California Ocean Fishing Fun: Humboldt Sportfishing

King salmon and Pacific halibut

If you’re interested in ocean fishing I’ve got a recommendation for you. My wife Pam and I just returned from a very excellent two days of fishing with Humboldt Sportfishing in Eureka, California and we had a blast. Here are the details.

We opted for two days of halibut and salmon fishing, but other options available include rockfish and tuna fishing. Halibut and rockfish are the mainstays. Halibut season varies but usually starts around the first part of May. Rockfish fishing is usually available about then also. Those two fisheries are very friendly to anglers, and limits are common. We easily limited with halibut on both days. The limit for halibut is one per day per person, but many are good sized (20 pounds plus). There are a few smaller chickens around, too. It’s the luck of the draw, and that’s why we opted for two days. Salmon season varies as does the bite. We caught a couple and were happy because the bite was slow while we were there. Rock fishing is super, although we didn’t opt for that on this trip, but it gets rave reviews from everyone who tries that option. The tuna bite is later in the summer, usually beginning in late August. I recommend the halibut-rockfish trip if you really want to fill the freezer. For the tuna and salmon bite, you should call and get updated information before chartering. We brought home plenty of tasty fillets on this trip (well worth our time and energy).

On the halibut fishing grounds

Contact information for Humboldt Sportfishing charters is best done by phone. Call Captain Reef Twibell at (707) 496 7899. You can also look up Humboldt Sportfishing in Eureka, California on the web and on Facebook. Be sure to check out his website – it has all the information you’ll need to book a charter. Expect to pay $200-$250 per person per day, except for tuna charters which cost more because of the extra time and gas involved. On a normal charter you’ll be on the water for up to 8 hours unless you limit early.

Captain Reef onboard the Tahina II

Reef’s boat is called the Tahina II. It’s a 2013, 25-foot, deep-V-hulled Parker outfitted with a 300 horsepower Yamaha outboard plus an extra 9 HP kicker if needed. It has all the other essential equipment such as radio, bait tank, flush toilet, etc., and there is a small heated cabin. The boat holds up to 6 people but if you charter at least 4 persons, you get the whole boat for the day. All fishing equipment and bait are included in the price, and Reef will also fillet your catch and package it in ziplocks. Bring your own food and drinks, and of course, a valid California fishing license is required. Call or check the web for more details.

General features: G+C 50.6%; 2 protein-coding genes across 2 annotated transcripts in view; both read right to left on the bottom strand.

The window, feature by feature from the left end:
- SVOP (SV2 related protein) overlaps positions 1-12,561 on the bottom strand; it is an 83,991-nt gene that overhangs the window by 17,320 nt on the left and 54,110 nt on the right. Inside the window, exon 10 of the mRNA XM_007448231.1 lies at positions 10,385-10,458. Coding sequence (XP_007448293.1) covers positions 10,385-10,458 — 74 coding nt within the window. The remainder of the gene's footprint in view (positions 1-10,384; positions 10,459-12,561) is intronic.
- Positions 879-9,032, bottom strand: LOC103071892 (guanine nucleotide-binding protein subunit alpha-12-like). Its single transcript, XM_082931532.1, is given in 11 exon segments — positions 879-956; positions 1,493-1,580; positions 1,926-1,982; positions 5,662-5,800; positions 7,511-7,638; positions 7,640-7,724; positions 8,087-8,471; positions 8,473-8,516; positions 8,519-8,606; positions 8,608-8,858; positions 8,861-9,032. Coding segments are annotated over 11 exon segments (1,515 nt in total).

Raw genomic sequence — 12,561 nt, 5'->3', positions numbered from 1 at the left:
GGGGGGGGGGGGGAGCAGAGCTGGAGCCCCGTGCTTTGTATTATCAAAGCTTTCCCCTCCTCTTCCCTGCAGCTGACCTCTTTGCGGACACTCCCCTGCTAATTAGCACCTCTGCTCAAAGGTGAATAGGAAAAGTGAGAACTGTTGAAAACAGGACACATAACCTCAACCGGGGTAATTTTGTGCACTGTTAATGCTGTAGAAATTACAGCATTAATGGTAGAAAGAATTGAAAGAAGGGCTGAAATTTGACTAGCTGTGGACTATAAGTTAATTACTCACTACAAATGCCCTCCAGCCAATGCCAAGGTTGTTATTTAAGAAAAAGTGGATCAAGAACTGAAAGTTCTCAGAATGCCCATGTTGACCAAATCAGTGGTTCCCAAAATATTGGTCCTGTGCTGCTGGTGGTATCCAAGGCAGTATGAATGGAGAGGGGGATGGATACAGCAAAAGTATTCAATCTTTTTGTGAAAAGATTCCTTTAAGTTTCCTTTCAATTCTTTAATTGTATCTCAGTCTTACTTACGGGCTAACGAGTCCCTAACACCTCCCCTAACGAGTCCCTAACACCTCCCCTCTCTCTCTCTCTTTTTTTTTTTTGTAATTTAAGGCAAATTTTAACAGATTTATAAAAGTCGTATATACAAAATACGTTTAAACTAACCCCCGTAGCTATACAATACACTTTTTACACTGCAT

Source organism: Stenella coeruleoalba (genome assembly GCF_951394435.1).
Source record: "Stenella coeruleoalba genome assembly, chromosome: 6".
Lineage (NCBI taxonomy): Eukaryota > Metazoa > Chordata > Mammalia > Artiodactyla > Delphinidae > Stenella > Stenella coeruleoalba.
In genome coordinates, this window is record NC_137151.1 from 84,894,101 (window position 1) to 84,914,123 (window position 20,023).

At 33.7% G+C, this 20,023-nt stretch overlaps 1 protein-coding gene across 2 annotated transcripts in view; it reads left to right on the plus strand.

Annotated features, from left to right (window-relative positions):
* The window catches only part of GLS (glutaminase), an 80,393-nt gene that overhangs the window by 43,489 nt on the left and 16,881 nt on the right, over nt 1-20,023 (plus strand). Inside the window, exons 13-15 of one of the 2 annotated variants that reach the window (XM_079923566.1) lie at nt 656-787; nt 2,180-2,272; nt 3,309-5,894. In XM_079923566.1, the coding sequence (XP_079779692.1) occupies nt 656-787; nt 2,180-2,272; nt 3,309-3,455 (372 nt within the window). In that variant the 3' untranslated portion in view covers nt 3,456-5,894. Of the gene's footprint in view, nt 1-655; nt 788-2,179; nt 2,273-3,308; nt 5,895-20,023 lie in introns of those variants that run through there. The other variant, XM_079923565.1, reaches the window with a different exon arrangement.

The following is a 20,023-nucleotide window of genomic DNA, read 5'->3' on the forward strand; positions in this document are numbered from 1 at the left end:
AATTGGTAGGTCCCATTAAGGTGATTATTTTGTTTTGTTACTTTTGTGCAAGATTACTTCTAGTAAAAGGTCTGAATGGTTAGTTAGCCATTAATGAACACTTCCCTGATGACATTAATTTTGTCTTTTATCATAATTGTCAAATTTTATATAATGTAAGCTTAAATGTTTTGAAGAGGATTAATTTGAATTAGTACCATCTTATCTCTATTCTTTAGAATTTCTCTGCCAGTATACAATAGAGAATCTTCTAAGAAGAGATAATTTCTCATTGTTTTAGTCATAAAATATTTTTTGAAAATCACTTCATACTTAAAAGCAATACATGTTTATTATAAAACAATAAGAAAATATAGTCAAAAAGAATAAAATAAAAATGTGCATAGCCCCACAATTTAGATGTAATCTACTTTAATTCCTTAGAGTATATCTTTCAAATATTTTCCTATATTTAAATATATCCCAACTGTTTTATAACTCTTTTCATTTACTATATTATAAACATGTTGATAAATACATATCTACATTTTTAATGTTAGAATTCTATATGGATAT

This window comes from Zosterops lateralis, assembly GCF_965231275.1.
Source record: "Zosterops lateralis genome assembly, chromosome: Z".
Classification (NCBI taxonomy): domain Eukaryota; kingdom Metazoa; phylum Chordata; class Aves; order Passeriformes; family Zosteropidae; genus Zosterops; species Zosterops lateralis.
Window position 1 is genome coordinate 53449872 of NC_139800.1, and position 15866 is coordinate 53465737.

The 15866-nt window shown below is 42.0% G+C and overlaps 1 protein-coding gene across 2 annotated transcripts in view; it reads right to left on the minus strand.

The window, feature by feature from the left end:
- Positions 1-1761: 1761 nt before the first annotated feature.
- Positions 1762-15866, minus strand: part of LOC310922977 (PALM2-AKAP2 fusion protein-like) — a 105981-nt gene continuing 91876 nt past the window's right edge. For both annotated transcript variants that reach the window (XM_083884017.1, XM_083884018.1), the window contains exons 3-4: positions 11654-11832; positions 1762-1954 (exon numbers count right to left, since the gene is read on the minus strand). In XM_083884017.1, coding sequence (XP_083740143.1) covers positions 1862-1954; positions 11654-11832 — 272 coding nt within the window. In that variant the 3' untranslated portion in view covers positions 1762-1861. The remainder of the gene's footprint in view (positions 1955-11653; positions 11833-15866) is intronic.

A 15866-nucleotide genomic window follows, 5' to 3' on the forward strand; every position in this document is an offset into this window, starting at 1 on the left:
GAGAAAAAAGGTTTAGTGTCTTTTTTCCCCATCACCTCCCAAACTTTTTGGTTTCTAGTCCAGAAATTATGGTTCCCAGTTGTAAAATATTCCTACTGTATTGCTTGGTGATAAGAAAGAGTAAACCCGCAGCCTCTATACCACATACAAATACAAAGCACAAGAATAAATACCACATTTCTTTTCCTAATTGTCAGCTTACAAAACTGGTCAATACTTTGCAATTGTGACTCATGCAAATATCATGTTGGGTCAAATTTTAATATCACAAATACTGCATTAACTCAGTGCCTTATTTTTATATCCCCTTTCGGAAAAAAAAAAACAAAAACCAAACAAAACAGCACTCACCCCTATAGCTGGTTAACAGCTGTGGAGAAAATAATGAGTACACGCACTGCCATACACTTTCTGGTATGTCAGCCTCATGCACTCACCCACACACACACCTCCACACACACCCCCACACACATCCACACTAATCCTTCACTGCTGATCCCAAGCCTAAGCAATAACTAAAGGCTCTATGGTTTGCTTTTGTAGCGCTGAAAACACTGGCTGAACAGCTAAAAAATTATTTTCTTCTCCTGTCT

The skipper, Reef, is a big, likable guy who goes way out of his way to see that you are comfortable. He’s also extremely helpful with the fishing. Reef is a local whose father was a commercial fisherman. He’s full of energy and enthusiasm and will keep you entertained with local stories during transit times. The boat is a good one, the gear is excellent, and Reef is a very knowledgeable and capable fisherman. I would fish with him again in an instant, he’s one of the good ones. So, if you’re going to be in the area and want to go ocean fishing, give Humboldt Sportfishing a try, I think you’ll like the results, I know we did.

About Otto

Otto Gasser grew up mostly in southern California and obtained his Doctorate In Educational Psychology from the University of California at Los Angeles (UCLA). He was hired as a professor to teach in the Department of Kinesiology and Health Sciences at California State Polytechnic University, Pomona, California, where he initiated a multilevel Scuba training curriculum on campus. Dr. Gasser spent 37 years at Cal Poly before recently retiring. During that time, he certified over 2,000 students in Scuba. He served as the University’s Diving Safety Officer and represented the campus on the California State College and Universities Diving Safety Committee. Off campus, Dr. Gasser spent ten years on the Board of Directors for the Los Angeles County Underwater Instructors Association, three of them as President. Over the years, he has volunteered time on a number of county Scuba training programs and has authored several articles about diver training. Otto is now an active recreational diver. In addition to the California coast, his more frequently visited dive locations include Hawaii’s Big Island, Indonesia, and the Caribbean islands.
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